It has long been suggested that men and women have different brains, but a recent study of over 1,400 brain scans reveal there really isn’t such a thing as a distinctly male or female brain.
n fact, brains are visually the same and it’s impossible to tell the difference between a male and female brain from an MRI scan. But we do know that men and women use their cerebrum differently, especially when it comes to communication.
Given that communication is a vital part of coaching, learning and adapting to these diversities could have a massive influence on your impact as a coach. In the relationship guide ‘Men Are From Mars, Women Are From Venus’, Dr. John Gary suggests that the values of men and women are “inherently different”. Men and women handle stress differently, are motivated differently and they even speak in a different language. As a coach, understanding how to communicate with the opposite sex can be vital when it comes to a strong and successful relationship with your client.
Dr. Gray noted that men value power, competency, efficiency and achievement. They pay a coach to help them to actively achieve their goals in a self-sufficient way. Whereas women value communication, love and relationships. Mentoring for them is about the journey and sense of achievement in personal growth. Women may also focus on constant improvement, where a man will work at something until it is right, then forget about it and move onto the next goal.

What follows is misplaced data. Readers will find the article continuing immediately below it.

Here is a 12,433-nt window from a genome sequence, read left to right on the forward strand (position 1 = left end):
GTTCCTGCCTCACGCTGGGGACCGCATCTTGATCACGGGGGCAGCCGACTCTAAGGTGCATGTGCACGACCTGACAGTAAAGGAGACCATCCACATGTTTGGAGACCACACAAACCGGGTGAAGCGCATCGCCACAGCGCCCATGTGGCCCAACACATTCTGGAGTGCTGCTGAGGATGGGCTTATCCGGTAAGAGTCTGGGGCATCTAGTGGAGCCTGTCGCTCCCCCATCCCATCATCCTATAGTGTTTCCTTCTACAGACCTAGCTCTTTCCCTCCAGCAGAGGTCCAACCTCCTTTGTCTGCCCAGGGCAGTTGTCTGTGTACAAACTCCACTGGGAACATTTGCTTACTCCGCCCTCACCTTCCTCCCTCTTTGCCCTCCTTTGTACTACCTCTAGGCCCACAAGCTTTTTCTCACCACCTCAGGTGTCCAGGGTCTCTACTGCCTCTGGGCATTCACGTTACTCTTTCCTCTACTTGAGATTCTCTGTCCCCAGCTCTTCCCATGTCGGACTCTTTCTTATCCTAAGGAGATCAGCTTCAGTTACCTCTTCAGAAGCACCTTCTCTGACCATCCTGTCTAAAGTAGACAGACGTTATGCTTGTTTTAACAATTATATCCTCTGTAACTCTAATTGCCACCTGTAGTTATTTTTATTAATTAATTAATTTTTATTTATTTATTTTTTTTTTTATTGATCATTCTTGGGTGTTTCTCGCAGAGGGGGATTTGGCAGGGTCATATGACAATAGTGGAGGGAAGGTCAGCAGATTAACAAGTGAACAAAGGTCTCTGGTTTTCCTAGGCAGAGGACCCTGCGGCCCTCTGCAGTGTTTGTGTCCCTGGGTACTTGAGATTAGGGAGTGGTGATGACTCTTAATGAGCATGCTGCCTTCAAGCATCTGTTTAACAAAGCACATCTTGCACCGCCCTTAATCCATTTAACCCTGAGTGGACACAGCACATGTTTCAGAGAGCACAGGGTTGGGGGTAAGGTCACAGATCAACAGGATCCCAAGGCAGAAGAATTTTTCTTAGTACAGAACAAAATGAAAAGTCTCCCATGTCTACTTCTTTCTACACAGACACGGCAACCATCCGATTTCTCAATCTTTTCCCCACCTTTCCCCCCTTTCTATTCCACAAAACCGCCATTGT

Olympic Bronze Medalist, Commonwealth Gold and Silver Medalist and Pan Pacific Champion swimmer, Julie McDonald OAM, who predominantly had male coaches, suggests coaches may need to get some insight into the long term impact they have on the lives of their clients, especially the women. She says that although as a youngster she was “afraid of the boisterous and demanding” Laurie Lawrence, she wouldn’t change a thing as he was “without doubt the best coach for her to get the outcomes she got”, suggesting she “would not have been as good a swimmer without his philosophy, training and toughness”. She credits her ‘tom-boy’ personality with the success of their relationship.